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May 2023


Cognitive Approach to Natural Language Processing (SD213)

                                other AI courses


Argumentation & Deliberative reasoning


Rational reasoning and the ability to produce articulate arguments lie at the core of human intelligence. The current "guessing" strategy implemented through language models based on neural networks gives impressive results (see for instance Google’s Lambda project or OpeAI’s famous ChatGPT project). However, though the performance is impressive, off-line computation that is characteristic of these method is neither perfect nor able to anticipate the specificity of all contexts. We are still far from passing Turing’s imitation game. Making seemingly relevant moves in generic contexts is not enough. We need machines that compute relevance instead of merely guessing what should be said from accumulated experience.

The purpose of this lab is to show that the basic principles underlying the ability to be relevant might be, quite unexpectedly, rather simple. This pushes the difficulty back to the problem of generating appropriate knowledge.

We will study the C-A-N procedure.
CAN (Conflict-Abduction-Negation) is a minimal model of the cognitive capabilities underlying argumentation and deliberative reasoning. To illustrate the method, we will use a dialogue adapted from a real conversation (see below). Any other dialogue could, in principle, be processed through the same procedure, just by changing the mini-knowledge base fed into the program.
You will have the opportunity to observe:

The main purpose, however, is to show that relevance in discourse and in reasoning can be modelled as a definite form of computation. And, moreover, that this computation is surprisingly simple.

Note: two equivalent implementations are offered here: in Prolog and in Python.

The dialogue

The dialogue used to illustrate this lab work is adapted from a real conversation in which participants discuss the best way of repainting doors.

English version

Original French version

[Context: A is repainting doors. He decided to remove the old paint first, which proves to be a hard work]

A1-    I have to repaint my doors. I've burned off the old paint. It worked OK, but not every-where. It's really tough work! [...] In the corners, all this, the mouldings, it's not feasible!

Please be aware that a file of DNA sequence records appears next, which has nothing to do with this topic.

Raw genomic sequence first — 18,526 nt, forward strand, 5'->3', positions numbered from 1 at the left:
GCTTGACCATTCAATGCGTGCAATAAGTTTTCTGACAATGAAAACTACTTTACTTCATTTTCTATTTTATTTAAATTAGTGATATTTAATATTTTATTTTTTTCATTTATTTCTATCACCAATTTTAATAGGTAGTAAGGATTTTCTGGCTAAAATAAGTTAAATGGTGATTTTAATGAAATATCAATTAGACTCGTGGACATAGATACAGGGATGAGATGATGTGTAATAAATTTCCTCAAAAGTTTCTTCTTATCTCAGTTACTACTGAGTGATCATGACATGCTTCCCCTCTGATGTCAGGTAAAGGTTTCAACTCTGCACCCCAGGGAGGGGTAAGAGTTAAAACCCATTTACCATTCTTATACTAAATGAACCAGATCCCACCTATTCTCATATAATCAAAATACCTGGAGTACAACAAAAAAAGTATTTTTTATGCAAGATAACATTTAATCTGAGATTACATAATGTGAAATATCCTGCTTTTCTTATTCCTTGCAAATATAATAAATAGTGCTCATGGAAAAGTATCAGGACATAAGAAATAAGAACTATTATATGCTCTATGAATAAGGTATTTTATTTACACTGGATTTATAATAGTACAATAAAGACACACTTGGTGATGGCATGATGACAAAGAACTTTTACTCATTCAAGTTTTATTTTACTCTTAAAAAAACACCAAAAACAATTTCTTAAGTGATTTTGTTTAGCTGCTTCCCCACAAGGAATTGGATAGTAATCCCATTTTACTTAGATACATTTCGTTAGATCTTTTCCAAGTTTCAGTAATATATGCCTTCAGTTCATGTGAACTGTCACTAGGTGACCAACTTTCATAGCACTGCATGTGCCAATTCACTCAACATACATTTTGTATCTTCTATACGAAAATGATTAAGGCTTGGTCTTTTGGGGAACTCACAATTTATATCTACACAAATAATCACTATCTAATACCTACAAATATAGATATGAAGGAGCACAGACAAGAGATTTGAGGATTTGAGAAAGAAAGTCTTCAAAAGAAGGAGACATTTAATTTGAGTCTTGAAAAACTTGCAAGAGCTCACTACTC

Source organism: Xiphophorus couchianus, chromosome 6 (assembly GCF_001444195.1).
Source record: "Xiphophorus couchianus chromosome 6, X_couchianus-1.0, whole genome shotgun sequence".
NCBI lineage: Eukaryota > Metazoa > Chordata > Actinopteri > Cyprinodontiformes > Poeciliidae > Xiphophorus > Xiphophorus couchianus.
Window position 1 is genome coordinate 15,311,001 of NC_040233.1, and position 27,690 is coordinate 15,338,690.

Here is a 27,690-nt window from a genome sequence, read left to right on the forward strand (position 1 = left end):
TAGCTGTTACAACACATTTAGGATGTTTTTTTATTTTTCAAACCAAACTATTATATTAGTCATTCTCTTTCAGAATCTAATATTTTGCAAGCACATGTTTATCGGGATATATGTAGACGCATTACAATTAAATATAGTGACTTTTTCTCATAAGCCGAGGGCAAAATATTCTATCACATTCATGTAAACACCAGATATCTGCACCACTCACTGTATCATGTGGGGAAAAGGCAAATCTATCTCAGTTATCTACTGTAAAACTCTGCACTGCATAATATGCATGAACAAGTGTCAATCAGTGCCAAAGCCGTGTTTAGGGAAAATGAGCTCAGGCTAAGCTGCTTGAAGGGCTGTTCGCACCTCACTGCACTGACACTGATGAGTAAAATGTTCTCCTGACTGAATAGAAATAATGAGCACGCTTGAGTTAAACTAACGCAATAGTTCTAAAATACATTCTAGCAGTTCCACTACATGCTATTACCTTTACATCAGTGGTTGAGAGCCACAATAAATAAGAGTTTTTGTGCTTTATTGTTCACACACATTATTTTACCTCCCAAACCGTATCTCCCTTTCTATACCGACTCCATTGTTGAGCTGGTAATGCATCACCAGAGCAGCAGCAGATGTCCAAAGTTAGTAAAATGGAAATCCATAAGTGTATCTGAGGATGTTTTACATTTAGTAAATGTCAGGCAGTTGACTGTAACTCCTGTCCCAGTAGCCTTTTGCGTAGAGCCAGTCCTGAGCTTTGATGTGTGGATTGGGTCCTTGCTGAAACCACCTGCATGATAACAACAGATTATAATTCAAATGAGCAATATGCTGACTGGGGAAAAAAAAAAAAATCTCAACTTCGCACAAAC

B1-    You have to use a wire brush.
A2-    Yes, but that wrecks the wood.
B2-    It wrecks the wood...
[pause 5 seconds]
A3-    It's crazy! It's more trouble than buying a new door.
B3-    Oh, that's why you'd do better just sanding and repainting over.
A4-    Yes, but if we are the fifteenth ones to think of that!
B4-    Oh, yeah...
A5-    There are already three layers of paint.
B5-    If the old remaining paint sticks well, you can fill in the peeled spots with filler compound.
A6-    Yeah, but the surface won't look great. It'll look like an old door.

[Contexte: A repeint ses portes. Il a décidé de décaper l'ancienne peinture, ce qui se révèle pénible.]

A1- Ben moi, j'en bave actuellement parce qu'il faut que je refasse mes portes, la peinture. Alors j'ai décapé à la chaleur. Ca part bien. Mais pas partout. C'est un travail dingue, hein?
B- heu, tu as essayé de. Tu as décapé tes portes?
A1a- Ouais, ça part très bien à la chaleur, mais dans les coins, tout ça, les moulures, c'est infaisable. [plus fort] Les moulures.
B - Quelle chaleur? La lampe à souder?
A- Ouais, avec un truc spécial.
B1- Faut une brosse, dure, une brosse métallique.
A2- Oui, mais j'attaque le bois.
B2- T'attaques le bois.
A3- [pause 5 secondes] Enfin je sais pas. C'est un boulot dingue, hein? C'est plus de boulot que de racheter une porte, hein?
B3- Oh, c'est pour ça qu'il vaut mieux laiss... il vaut mieux simplement poncer, repeindre par dessus
A4- Ben oui, mais si on est les quinzièmes à se dire ça
B4- Ah oui.
A5- Y a déjà trois couches de peinture, hein, dessus.
B5- Remarque, si elle tient bien, la peinture, là où elle est écaillée, on peut enduire. De l'enduit à l'eau, ou
A6- Oui, mais l'état de surface est pas joli, quoi, ça fait laque, tu sais, ça fait vieille porte.


For the purpose of the illustration, we just need to keep the predicative skeleton of the conversation.

A1- repaint, burn-off, moldings, tough work
B1- wire brush
A2- wood wrecked
A3- tough work
B3- sanding
A5- several layers
B5- filler compound
A6- not nice surface

This is an argumentative discussion. Discussions radically differ from narratives. They consist in characteristic alternations between problems and solutions.

     Problem:     doors are not nice
     Solution:     repaint
     Problem:     ancient layers
     Solution:     burn-off
     Problem:     tough work due to mouldings
     Solution:     wire brush
     Problem:     wood wrecked
     Solution:     no wire brush
     Problem:     tough work due to mouldings
(Here, one have to assume that the ‘tough work’ problem intensity increases))
     Solution:     no burn-off
     Problem:     doors are not nice
     Solution:     sanding
     Problem:     there are several layers
     Solution:     filler compound

We hypothesize that such an argumentative discussion is the output of a fixed algorithm, modelled as the C-A-N procedure (conflict-abduction-negation), acting on a local domain knowledge. This domain knowledge should in principle be obtained through independent means. The dialogue depends on it. However, the domain knowledge contains no indication about the way dialogue moves should be generated. As a result, reconstructing dialogues remains a challenge.

Conflicting necessities

Basic attitudes such as true and false have long been recognized to be insufficient to model argumentation. Here we consider that propositional attitudes are gradual and may include both beliefs and desires.

As far as the computation of logical relevance is concerned,
the distinction between beliefs and desires can be ignored.
Beliefs and desires are subsumed by the notion of necessity.